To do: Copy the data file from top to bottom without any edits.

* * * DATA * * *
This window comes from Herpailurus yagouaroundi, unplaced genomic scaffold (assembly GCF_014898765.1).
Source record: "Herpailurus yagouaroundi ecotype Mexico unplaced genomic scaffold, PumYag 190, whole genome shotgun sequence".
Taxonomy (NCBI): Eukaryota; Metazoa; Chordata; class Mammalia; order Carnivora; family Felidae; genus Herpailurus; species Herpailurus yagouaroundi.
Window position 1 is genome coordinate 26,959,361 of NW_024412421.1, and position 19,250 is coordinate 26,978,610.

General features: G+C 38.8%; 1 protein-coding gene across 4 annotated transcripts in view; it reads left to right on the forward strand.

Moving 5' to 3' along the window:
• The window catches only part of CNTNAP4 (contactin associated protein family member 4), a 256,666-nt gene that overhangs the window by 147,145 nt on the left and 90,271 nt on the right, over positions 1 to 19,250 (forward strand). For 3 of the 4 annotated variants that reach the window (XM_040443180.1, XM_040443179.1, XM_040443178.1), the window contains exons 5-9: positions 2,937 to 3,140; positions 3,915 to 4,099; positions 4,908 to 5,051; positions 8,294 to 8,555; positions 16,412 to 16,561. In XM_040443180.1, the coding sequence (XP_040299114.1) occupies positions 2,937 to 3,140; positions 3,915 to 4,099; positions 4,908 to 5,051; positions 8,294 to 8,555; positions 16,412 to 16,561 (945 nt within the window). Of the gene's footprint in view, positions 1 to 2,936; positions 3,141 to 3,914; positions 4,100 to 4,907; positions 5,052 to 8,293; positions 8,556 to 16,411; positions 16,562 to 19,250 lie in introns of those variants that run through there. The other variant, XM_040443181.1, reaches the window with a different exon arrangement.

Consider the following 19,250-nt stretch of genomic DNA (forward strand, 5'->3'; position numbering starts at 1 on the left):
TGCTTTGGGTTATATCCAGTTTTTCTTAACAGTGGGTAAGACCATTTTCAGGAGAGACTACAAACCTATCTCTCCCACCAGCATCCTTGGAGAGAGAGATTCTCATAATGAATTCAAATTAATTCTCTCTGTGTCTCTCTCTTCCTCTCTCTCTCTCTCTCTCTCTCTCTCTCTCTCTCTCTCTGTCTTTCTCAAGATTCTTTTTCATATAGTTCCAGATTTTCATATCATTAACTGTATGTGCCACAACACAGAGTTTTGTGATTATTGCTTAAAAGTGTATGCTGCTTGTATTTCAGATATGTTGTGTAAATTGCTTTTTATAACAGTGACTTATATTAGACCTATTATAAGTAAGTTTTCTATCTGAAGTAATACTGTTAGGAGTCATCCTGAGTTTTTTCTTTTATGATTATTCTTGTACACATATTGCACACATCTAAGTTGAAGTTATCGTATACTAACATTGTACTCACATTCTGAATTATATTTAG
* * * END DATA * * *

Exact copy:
This window comes from Herpailurus yagouaroundi, unplaced genomic scaffold (assembly GCF_014898765.1).
Source record: "Herpailurus yagouaroundi ecotype Mexico unplaced genomic scaffold, PumYag 190, whole genome shotgun sequence".
Taxonomy (NCBI): Eukaryota; Metazoa; Chordata; class Mammalia; order Carnivora; family Felidae; genus Herpailurus; species Herpailurus yagouaroundi.
Window position 1 is genome coordinate 26,959,361 of NW_024412421.1, and position 19,250 is coordinate 26,978,610.

General features: G+C 38.8%; 1 protein-coding gene across 4 annotated transcripts in view; it reads left to right on the forward strand.

Moving 5' to 3' along the window:
• The window catches only part of CNTNAP4 (contactin associated protein family member 4), a 256,666-nt gene that overhangs the window by 147,145 nt on the left and 90,271 nt on the right, over positions 1 to 19,250 (forward strand). For 3 of the 4 annotated variants that reach the window (XM_040443180.1, XM_040443179.1, XM_040443178.1), the window contains exons 5-9: positions 2,937 to 3,140; positions 3,915 to 4,099; positions 4,908 to 5,051; positions 8,294 to 8,555; positions 16,412 to 16,561. In XM_040443180.1, the coding sequence (XP_040299114.1) occupies positions 2,937 to 3,140; positions 3,915 to 4,099; positions 4,908 to 5,051; positions 8,294 to 8,555; positions 16,412 to 16,561 (945 nt within the window). Of the gene's footprint in view, positions 1 to 2,936; positions 3,141 to 3,914; positions 4,100 to 4,907; positions 5,052 to 8,293; positions 8,556 to 16,411; positions 16,562 to 19,250 lie in introns of those variants that run through there. The other variant, XM_040443181.1, reaches the window with a different exon arrangement.

Consider the following 19,250-nt stretch of genomic DNA (forward strand, 5'->3'; position numbering starts at 1 on the left):
TGCTTTGGGTTATATCCAGTTTTTCTTAACAGTGGGTAAGACCATTTTCAGGAGAGACTACAAACCTATCTCTCCCACCAGCATCCTTGGAGAGAGAGATTCTCATAATGAATTCAAATTAATTCTCTCTGTGTCTCTCTCTTCCTCTCTCTCTCTCTCTCTCTCTCTCTCTCTCTCTCTCTCTGTCTTTCTCAAGATTCTTTTTCATATAGTTCCAGATTTTCATATCATTAACTGTATGTGCCACAACACAGAGTTTTGTGATTATTGCTTAAAAGTGTATGCTGCTTGTATTTCAGATATGTTGTGTAAATTGCTTTTTATAACAGTGACTTATATTAGACCTATTATAAGTAAGTTTTCTATCTGAAGTAATACTGTTAGGAGTCATCCTGAGTTTTTTCTTTTATGATTATTCTTGTACACATATTGCACACATCTAAGTTGAAGTTATCGTATACTAACATTGTACTCACATTCTGAATTATATTTAG